Question:

A friend and I talked for a little while tonight regarding Bible evidence, and when we talked about prophecy, he raised the argument that prophecies from the Bible verified purely from within the Bible can't be used to prove the Bible. Is that a fair argument? And are there non-biblical evidences of prophecies coming to pass?


Answer:

At first glance, you might think it is a fair argument. But it misses a vital point: the Bible is a collection of books written over a 1,500 year period. It also contains a collection of writing by about 40 different authors who come from different backgrounds. Given the character of the Bible, he would need to show that it is an inaccurate record of history, something that has often been asserted and never been proven.

Let's take an easy one. Matthew, Mark, Luke, and John all record that Jesus prophesied that Jerusalem would fall. The statements are so detailed and so accurately matches history that disbelievers assert that the accounts had to been written after the fact. What you end up with is that the Bible does record prophecies that it says came prior to the event, but then the very records are disputed as being forged, not by any proof but by a claim of "impossibility."

Daniel contains a detailed set of prophecies about a series of four empires: the Babylonian, Medo-Persian, Greek and Roman empires. It was written during span from the Babylonian to the start of the Medo-Persian empires. Yet, it foretells details such as that after the founder of the Greek empire died, it would be split four ways. It gives details in the last two chapters about the disputes between two of the splits (the King of the North and the King of the South). It tells of the character of the Roman empire, its instability, and the founding of Christianity during that empire, along with the fact that Christianity would outlast it and all other empires. The prophecy known as the seventy weeks even pin points the years when these things would happen. Again, people have tried to move the writing of Daniel up to be after the fact, but the Dead Sea Scrolls put a damper on much of that effort. We have most of the Old Testament on scrolls dating back to 200 years before Christ.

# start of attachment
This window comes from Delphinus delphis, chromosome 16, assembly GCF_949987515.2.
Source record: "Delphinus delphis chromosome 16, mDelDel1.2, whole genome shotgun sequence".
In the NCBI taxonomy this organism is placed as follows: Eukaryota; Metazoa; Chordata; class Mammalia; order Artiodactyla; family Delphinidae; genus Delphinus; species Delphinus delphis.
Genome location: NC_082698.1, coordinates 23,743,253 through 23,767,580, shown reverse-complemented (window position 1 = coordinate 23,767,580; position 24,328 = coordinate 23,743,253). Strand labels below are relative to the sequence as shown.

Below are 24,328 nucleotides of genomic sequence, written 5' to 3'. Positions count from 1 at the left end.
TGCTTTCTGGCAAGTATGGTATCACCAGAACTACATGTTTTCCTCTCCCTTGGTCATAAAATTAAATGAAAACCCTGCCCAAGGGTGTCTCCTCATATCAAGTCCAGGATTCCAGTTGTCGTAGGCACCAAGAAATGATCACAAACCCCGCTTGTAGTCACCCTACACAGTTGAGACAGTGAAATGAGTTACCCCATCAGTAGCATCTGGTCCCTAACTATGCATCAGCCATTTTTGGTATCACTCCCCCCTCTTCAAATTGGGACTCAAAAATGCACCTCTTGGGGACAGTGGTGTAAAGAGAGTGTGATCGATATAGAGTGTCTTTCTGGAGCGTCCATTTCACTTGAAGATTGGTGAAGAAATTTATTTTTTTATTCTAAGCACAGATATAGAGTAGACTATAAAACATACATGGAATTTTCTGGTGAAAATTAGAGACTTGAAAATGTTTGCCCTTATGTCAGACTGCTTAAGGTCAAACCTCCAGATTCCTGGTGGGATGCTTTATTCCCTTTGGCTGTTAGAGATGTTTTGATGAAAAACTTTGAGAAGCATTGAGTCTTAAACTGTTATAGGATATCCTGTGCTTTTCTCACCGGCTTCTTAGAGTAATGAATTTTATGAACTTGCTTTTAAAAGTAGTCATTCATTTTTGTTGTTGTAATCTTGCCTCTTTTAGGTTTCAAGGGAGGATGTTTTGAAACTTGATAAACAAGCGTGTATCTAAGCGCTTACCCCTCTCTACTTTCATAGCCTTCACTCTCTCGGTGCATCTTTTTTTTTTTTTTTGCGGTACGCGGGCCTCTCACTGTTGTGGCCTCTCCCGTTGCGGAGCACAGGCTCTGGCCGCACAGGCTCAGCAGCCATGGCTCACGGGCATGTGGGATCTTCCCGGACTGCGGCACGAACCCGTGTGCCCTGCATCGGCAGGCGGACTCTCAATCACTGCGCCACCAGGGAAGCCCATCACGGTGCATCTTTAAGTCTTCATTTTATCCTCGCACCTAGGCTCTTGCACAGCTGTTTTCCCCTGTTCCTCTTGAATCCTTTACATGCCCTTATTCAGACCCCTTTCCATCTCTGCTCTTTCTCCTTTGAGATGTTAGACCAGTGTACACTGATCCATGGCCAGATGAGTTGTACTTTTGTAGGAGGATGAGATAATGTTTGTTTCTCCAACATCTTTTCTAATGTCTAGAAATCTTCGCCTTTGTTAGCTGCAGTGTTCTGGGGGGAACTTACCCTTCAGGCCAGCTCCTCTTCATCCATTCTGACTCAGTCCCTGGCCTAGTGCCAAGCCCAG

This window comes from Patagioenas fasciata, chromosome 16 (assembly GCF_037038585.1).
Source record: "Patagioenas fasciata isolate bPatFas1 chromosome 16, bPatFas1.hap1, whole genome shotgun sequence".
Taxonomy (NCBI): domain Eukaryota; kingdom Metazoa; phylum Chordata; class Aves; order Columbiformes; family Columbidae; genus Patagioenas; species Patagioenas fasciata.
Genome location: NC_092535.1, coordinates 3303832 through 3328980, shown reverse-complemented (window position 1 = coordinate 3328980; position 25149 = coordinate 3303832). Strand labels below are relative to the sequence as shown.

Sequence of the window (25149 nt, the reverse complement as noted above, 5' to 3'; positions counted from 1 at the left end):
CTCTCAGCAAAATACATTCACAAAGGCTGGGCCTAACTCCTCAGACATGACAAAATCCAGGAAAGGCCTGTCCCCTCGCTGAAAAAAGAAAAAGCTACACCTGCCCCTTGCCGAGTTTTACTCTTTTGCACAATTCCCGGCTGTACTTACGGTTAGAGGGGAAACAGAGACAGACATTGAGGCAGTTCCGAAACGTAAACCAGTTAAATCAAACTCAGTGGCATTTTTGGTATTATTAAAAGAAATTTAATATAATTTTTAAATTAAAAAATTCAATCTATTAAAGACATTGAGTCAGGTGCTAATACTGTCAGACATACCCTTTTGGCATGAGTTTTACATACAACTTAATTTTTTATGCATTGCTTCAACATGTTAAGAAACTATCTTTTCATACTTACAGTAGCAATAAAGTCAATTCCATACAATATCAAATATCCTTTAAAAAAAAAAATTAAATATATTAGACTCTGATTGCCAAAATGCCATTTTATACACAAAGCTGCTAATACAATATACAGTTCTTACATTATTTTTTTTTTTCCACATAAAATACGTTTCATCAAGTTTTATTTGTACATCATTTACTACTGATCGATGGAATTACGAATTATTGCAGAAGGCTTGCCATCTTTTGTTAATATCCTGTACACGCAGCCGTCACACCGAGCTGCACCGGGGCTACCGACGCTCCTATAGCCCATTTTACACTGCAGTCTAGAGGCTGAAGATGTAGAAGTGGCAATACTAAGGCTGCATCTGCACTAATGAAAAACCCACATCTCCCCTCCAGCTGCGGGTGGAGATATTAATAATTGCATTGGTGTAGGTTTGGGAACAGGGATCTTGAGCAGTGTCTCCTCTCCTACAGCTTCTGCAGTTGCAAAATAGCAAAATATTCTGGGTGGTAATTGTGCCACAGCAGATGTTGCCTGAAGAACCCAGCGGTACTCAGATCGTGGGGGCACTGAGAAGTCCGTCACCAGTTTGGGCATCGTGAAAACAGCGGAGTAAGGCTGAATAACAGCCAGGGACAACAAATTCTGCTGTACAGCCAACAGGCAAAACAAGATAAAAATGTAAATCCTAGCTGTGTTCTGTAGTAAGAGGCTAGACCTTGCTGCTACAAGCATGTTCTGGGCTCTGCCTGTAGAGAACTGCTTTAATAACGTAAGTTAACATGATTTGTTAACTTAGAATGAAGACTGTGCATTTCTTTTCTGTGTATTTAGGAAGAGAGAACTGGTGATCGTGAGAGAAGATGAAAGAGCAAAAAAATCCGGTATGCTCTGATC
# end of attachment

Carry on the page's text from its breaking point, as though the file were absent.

There is also the prophecies of Isaiah about the fact that God's Messiah would be rejected and killed. That book dates back 700 years before Jesus and we have copies of it among the Dead Sea Scrolls. Even if you ignore the details of the Gospels, the historical fact still remains that Jesus lived, was rejected by his people, and crucified.

Some other interesting points:

These support that what the Bible mentions historically is accurate. The weight of evidence is that what is mentioned in the Bible should not be dismissed simply because it is found in the Bible.